It fatigues to be constantly reminded of the so-called wealth of men—that man should so universally be judged according to the symbol. Wealth is capacity, not money; the capacity to love, the capacity to appreciate the beautiful, the capacity—above all—to hear and apprehend the monitions of the Spirit. He who possesses the symbol merely, not knowing the thing symbolized, is often the poorest of men. It is said the inventor is always poor; so he may be in money, but so is Croesus poor in invention. Poverty is relative. He who is rich in equipages is often poor in health—in sinew and vigor to climb the mountains. Must we be taught that there is no poverty to the Soul? We have wealth to the extent that we apprehend the principles of being. It is no appraisal of a man's wealth, indeed, to say he has certain stocks and bonds, for every man owns heaven and hell.

Wealth, then, is capacity: capacity for wisdom; capacity for doing good; capacity for entering into the lives of others. Egotism is a kind of pauperism; to see everything always from a personal standpoint is to be incarcerated within the four walls of a self-made prison and to exclude a wealth of human love and sympathy. Incapacity to grasp the true meaning of life; incapacity for expressing the good that is in us; incapacity for recognizing the good that is in others—such is poverty. To be poor in love, to be poor in thought, is to be poor indeed. What avails a vast estate if we live in a crack; to what end a private observatory if we dwell in the cellar of our being; of what use broad acres to a narrow mind?

The only real wealth lies within, and no outer semblance shall gainsay an inner poverty. The richer the inner life the greater the outer simplicity. There are men who never find themselves until they lose their money; there are beauties that never become apparent until the purse is empty. When we have found the Soul, what can be added to or taken from us? We shall cherish the Soul in the silence and leave the trappings of the world—the tinsel and gewgaws. It is expedient to have our possessions within, compact and available, that we may be in good marching order and shall not be hindered on the journey. Better internal forces than external encumbrances.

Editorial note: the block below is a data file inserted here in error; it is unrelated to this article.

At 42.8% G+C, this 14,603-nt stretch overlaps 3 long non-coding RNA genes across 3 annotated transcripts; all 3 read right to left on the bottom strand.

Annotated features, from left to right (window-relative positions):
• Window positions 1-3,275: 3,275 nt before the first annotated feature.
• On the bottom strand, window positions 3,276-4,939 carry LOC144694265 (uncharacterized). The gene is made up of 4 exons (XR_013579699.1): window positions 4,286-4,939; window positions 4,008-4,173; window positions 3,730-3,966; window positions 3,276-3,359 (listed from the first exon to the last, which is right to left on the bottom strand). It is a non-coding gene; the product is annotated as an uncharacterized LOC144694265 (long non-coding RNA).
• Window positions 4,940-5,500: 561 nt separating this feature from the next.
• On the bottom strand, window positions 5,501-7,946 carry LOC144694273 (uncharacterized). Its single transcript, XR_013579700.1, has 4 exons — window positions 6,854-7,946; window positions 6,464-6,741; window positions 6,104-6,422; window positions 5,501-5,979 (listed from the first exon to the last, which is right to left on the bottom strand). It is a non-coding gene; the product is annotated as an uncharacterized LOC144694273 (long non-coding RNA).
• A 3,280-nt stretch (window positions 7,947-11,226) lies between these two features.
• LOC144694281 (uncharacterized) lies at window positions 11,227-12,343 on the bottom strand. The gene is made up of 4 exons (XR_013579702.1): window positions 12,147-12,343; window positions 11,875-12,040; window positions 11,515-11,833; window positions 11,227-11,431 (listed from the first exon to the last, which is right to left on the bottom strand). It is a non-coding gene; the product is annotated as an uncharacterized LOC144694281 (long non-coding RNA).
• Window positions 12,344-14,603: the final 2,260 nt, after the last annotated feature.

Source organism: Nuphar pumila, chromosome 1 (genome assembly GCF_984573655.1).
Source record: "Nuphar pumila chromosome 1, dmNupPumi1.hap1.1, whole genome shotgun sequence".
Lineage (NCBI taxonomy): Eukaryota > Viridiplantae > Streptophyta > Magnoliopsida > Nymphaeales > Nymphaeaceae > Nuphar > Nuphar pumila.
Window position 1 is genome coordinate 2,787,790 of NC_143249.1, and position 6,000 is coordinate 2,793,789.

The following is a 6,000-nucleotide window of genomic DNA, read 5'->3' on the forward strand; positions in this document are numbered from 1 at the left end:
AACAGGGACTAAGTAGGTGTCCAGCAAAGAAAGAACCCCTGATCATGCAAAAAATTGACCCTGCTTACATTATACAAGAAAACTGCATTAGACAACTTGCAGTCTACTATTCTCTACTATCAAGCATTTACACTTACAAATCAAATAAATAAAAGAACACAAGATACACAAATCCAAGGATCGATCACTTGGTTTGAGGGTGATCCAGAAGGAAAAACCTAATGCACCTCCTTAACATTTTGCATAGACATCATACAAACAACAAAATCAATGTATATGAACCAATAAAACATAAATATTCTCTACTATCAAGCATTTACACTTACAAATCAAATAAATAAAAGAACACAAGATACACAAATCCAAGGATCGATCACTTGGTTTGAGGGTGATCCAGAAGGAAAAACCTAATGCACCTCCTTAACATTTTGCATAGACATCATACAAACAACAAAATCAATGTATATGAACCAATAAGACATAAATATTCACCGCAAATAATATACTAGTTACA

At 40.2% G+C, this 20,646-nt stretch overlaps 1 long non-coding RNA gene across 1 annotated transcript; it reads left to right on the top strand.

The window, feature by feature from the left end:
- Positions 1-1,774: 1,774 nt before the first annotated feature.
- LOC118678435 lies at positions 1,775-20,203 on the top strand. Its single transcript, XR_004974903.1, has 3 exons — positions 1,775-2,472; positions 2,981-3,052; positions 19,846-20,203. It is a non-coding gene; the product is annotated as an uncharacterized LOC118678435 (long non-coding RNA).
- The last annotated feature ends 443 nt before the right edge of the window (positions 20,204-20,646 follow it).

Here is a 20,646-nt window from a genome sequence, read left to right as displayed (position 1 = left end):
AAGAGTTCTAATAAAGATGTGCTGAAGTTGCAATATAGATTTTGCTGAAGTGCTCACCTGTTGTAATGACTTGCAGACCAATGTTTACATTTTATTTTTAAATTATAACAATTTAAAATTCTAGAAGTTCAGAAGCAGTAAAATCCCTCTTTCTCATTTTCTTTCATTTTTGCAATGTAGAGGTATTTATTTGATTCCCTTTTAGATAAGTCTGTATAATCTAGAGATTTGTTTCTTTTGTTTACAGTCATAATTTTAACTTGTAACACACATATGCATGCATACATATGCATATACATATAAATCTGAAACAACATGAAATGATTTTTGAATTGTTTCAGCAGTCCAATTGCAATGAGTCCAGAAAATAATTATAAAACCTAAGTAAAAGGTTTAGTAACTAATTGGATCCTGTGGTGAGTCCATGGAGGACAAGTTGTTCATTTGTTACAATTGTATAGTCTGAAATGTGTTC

Ah! To live free from perturbation, tranquil! serene! How do we call ourselves men—who are driven by care, we who are slaves to a calling to the end that the vanity may be pampered, the stomach appeased. Fear, toiling to lay up against a "rainy day," is meanwhile forging chains. But to the serene mind there are no rainy days. Real necessity requires only the work of men and not the toil of slaves. Surely there is a high price paid for luxury; simplicity would lift a burden from the shoulders. Reflect, that, after all, the quintessence of things may never be bought. We can only buy according to our capacity; we read in the book only the measure of our own enlightenment; we see in the work of art only the degree to which we are receptive to the beautiful, and conversant with the principles of art. Nor can there be obtained the full significance of that to which somewhat is not contributed—the work of mind or hands: the artist, the artificer, the craftsman retains always an interest in what is bought of him. The gardener laying out a flower bed will abstract a share of its meaning and its beauty. What are these things sought after? Are they worth the best part of human life? Is the diamond more beautiful than the rain-drop on the barberry leaf; or ruby, than the cardinal flower as it gleams solitary from amidst the low alders; is there woven fabric more delicate than the spider's web? Is there aught more precious to a thoughtful man than leisure: leisure to reflect, to meditate, to worship? What a commentary upon society that men have not time to observe nature—nor time to reflect upon what they are, nor why they may be here!

Values are not always apparent, and a hasty judgment would often overlook that which is best. There are delicate lovely blossoms so fragile they may not be plucked from the grassy meadow in which they grow; so is it with our fairest visions, expressed in words they can never be, for their subtle and ethereal quality escapes us. The sand dunes and the desert have been made to burst in bloom, and where once was a dreary waste, the Gold of Ophir now twines about the branches of the pepper trees, the heliotrope and the lemon verbenas stand high in air, the Cherokee runs riot and the Marechal Niel hangs its heavy head. And this much will love do for the barren life: no desert but shall be bright with flowers; no Sierra but shall have its snow-plant. There are kind hearts under rough coats; there is a vision of truth in lowly minds. All that glitters is not gold, and there is a gold that does not glitter.